As The Expanse’s fifth season continues on Amazon, viewers are starting to get an up-close look at the most contentious relationship the show has ever seen, as bitter exes Naomi Nagata (Dominque Tipper) and Marco Inaros (Keon Alexander) are forced into an uneasy reunion. If you want to know more, you’re in luck! io9 just so happened to speak with the actors recently.
Making matters even tenser, the characters have a teenage son together, Filip (Jasai Chase Owens), who Naomi hopes to save from his father’s bad influence—though Marco starts off season five by attacking Earth with stealth asteroids and causing all kinds of other chaos throughout the system. At a recent Expanse press day, we spoke to Tipper and Alexander about the ongoing clash between Naomi and Marco.
Cheryl Eddy, io9: Over the years we’ve seen Naomi and Holden build this strong, supportive partnership. But in this season she must face Marco, who is pretty much the ultimate toxic ex. How did you guys work together to bring that fraught relationship to life?
Dominique Tipper: I think at the core of Marco and Naomi’s toxicity is quite a deep, passionate—and probably also toxic as well—young love. The line between love and hate for them is very thin, genuinely. I think what makes their scenes so strained and tense is the fact that they were very in love, and it was raw and it was messy. That’s transferred over into their disdain of each other. So we kind of led with that, and I think that was definitely the core of it.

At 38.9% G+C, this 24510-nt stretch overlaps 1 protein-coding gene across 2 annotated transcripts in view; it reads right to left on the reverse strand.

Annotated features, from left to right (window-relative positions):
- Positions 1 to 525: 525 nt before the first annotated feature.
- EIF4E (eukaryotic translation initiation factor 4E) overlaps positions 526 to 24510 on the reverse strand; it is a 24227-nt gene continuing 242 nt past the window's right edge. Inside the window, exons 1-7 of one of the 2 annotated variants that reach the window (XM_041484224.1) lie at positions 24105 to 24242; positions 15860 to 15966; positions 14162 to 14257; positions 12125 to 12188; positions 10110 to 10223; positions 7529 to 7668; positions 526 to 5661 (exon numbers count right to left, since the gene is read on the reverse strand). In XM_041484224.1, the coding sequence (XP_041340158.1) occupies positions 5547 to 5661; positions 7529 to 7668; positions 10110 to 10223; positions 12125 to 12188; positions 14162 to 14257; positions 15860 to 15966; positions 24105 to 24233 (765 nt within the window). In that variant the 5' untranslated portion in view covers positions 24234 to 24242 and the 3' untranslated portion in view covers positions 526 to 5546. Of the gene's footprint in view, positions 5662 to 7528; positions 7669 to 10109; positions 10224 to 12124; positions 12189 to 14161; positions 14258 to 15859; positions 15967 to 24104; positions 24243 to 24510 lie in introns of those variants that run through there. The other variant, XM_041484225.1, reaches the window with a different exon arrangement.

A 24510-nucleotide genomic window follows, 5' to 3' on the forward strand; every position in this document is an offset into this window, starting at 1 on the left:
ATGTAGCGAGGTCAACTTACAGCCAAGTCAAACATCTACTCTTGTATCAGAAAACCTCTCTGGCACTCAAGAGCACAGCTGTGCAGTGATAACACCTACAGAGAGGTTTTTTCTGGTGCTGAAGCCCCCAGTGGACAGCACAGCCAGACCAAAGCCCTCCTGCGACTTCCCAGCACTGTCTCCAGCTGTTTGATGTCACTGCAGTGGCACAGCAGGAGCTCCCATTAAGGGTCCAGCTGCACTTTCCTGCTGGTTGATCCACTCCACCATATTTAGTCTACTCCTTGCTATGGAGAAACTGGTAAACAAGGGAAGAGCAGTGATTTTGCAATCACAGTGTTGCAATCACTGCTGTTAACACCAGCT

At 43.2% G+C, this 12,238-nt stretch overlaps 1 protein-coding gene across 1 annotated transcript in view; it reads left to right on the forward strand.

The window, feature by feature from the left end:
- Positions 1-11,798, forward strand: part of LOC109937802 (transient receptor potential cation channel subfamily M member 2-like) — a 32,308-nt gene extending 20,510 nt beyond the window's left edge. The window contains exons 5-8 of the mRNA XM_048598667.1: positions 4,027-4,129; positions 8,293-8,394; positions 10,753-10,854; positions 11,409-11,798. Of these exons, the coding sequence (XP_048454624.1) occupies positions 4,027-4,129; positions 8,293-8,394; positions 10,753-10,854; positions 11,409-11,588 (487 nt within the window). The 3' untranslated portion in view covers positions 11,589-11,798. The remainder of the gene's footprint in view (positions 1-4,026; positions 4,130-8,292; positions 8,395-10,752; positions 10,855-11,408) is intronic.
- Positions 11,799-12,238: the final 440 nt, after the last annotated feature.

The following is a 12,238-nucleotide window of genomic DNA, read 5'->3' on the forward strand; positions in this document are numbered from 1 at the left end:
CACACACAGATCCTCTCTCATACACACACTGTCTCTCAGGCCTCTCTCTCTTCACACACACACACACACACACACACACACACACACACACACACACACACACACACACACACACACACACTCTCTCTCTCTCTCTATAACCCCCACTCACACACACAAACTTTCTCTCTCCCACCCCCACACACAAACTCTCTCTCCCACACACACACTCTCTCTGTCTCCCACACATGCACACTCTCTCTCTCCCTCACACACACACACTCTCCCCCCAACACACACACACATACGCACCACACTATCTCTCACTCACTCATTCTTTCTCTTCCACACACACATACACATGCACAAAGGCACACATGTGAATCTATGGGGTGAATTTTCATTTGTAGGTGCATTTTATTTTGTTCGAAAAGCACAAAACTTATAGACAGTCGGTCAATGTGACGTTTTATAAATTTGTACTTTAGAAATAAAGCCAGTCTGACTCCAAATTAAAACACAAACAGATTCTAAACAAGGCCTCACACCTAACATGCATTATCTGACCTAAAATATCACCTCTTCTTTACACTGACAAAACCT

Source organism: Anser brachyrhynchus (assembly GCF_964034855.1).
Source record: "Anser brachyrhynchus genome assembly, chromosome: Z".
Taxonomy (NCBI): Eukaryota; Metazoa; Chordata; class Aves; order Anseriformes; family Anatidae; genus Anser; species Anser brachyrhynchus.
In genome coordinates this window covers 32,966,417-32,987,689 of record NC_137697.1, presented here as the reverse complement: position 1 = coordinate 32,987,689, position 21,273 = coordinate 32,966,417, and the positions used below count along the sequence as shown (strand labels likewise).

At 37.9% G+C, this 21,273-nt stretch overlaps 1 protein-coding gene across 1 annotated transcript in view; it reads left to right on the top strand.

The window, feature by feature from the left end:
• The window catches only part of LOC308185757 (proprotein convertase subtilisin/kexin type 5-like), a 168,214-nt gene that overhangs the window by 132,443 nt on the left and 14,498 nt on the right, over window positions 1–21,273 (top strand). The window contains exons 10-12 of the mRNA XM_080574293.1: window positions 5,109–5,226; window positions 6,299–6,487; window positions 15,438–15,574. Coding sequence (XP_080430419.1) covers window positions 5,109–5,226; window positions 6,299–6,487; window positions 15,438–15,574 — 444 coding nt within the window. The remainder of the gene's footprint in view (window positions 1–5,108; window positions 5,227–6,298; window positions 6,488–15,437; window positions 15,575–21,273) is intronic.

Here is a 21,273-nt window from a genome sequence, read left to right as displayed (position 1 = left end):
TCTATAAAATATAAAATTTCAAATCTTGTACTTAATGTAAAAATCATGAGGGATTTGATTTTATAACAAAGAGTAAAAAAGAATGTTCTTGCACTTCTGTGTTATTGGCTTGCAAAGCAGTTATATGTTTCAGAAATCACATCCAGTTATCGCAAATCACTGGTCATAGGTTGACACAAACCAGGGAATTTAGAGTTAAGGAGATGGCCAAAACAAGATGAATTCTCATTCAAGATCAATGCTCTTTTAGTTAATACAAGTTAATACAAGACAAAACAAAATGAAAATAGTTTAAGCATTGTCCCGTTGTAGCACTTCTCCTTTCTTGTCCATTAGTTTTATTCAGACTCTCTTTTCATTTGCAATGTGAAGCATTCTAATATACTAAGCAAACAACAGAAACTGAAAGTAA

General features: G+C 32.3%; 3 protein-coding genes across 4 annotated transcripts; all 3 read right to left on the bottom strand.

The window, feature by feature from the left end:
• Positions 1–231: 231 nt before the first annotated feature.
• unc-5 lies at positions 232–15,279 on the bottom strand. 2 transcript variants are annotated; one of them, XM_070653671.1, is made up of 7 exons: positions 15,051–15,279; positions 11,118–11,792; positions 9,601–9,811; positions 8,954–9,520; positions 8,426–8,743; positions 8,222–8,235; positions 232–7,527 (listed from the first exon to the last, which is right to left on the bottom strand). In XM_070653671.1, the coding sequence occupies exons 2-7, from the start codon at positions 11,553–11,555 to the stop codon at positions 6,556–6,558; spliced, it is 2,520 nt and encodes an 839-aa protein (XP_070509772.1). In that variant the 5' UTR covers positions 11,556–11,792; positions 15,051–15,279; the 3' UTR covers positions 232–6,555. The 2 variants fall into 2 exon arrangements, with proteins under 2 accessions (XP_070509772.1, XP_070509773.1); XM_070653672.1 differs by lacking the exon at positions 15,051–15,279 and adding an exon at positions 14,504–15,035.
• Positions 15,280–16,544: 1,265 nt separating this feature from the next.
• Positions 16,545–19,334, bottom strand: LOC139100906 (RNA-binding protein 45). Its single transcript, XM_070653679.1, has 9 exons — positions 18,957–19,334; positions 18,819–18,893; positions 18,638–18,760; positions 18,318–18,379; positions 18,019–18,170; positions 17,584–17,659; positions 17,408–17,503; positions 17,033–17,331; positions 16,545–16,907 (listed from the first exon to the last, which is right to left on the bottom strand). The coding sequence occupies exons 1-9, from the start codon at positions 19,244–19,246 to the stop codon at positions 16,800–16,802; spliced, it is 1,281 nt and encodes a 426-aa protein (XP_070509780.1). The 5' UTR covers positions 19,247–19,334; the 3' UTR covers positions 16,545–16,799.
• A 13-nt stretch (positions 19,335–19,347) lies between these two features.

Keon Alexander: Marco is somebody who’s quite intelligent and strategic, and therefore wears a lot of masks. And here comes somebody he encounters from a young age that he falls for. His walls don’t hold her back. He feels completely seen by her and therefore is vulnerable. So this is a situation where all of the control that he’s able to exert as a rebel, as a freedom fighter, and now, as we see in season five, a true leader—this is a person who breaks through all that just with her gaze, just by virtue of being who she is.
It is a loss of control that he is not used to, and so the drama, the explosiveness, the unknowns that come from that are by virtue of him being in his most uncomfortable place: loss of control, loss of his “front,” loss of the charade that he has put on for everyone. So it’s very revealing, it’s very vulnerable. And it’s bound to get dramatic because you’re being exposed in ways that you never want to be.
io9: Do you consider Marco to be a villain?